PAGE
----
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A Knead to Know Basis for Bakers

August 18, 1994|MATHIS CHAZANOV

"Mix some flour with enough water to form a dough, a touch of salt perhaps; shape it, bake it, the result is bread in its simplest, most fundamental form: coarse, crusty . . . everything else is extra."

Thus begins Edward Espe Brown's Zen-minded "Tassajara Bread Book," first published in 1970 and once a fixture in commune kitchens. In later editions, the introduction has been softened to read, "everything else (in a way) is extra."

The extras make a difference: yeast to lighten the bread, milk to smooth its texture, sugar or honey for sweetness, oil for moistness, eggs for cake-like qualities.

So do flavorings: bakeries now offer loaves made with everything from anise and figs to Jalapeno Cheddar cheese.

While commercial bakers are reluctant to reveal how they make their bread, they all rely on basic techniques that have served humanity since the ancients first slapped dough on a hot rock.

First take flour, generally made from the western-grown wheat that has a high content of gluten, a plant protein that mixes with water to form an elastic network of cells.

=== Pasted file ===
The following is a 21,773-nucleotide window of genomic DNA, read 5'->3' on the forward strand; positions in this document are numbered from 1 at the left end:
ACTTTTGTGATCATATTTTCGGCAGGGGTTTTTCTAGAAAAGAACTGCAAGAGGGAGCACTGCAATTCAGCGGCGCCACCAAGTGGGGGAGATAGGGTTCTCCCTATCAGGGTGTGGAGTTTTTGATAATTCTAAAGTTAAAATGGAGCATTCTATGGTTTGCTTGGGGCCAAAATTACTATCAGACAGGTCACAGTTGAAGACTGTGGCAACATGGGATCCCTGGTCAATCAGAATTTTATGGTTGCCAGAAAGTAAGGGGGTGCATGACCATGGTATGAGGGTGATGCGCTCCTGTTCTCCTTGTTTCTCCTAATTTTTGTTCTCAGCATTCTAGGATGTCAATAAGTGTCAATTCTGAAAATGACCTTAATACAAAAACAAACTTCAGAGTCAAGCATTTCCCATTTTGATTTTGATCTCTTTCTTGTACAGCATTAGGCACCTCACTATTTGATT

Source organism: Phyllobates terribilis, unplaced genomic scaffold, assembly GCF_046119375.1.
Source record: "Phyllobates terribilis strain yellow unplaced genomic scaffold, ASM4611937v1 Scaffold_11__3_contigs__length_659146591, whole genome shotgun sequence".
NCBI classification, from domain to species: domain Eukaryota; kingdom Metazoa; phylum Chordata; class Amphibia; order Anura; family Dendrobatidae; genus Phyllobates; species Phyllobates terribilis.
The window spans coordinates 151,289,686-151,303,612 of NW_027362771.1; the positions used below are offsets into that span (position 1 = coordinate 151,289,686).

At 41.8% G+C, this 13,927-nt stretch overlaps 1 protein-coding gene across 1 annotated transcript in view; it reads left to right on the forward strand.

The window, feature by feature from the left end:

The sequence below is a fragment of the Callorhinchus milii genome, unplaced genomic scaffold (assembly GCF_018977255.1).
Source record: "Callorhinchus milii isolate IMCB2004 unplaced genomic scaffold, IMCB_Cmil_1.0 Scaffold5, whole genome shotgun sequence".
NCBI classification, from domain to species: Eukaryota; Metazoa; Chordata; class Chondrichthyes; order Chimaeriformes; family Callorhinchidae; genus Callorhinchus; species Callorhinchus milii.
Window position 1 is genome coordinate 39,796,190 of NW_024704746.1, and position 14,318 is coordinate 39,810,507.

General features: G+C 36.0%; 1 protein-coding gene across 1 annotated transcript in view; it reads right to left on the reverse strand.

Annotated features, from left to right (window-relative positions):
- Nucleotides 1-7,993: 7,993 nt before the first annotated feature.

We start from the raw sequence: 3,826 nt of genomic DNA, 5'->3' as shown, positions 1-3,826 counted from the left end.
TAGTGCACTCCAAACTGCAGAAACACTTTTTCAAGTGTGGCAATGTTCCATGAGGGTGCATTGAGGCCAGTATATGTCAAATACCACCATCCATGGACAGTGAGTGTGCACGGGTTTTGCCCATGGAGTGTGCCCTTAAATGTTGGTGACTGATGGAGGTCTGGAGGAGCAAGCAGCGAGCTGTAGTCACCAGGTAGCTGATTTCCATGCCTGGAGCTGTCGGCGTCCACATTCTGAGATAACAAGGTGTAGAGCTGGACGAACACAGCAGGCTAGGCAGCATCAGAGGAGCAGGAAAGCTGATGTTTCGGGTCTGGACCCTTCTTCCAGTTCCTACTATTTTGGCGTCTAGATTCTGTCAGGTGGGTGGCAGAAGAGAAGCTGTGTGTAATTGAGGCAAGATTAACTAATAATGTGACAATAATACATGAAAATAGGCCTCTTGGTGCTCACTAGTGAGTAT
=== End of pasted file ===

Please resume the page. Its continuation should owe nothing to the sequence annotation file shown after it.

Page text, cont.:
Add yeast, a living organism that feeds on sugars in the dough and produces carbon dioxide that fills the cells and makes the bread rise.

Then comes oil, butter or some other form of fat, although health-conscious bakeries are doing without it these days. According to Bernard Clayton's "New Complete Book of Breads," fat gives bread richness, tenderness and flavor, while also lubricating the gluten in the dough.

Milk is an option that will make a loaf soft; bakers often use non-fat dry milk for convenience.

The final ingredient is hard work: elbow grease for most home bakers, electric horsepower for commercial bakeries.

Kneading the bread stretches the gluten and lets the bread expand. Let it rise once, twice or three times before baking.

"Dough comes of age when it rises," Clayton writes. "Now comes the quiet time when it grows and matures."

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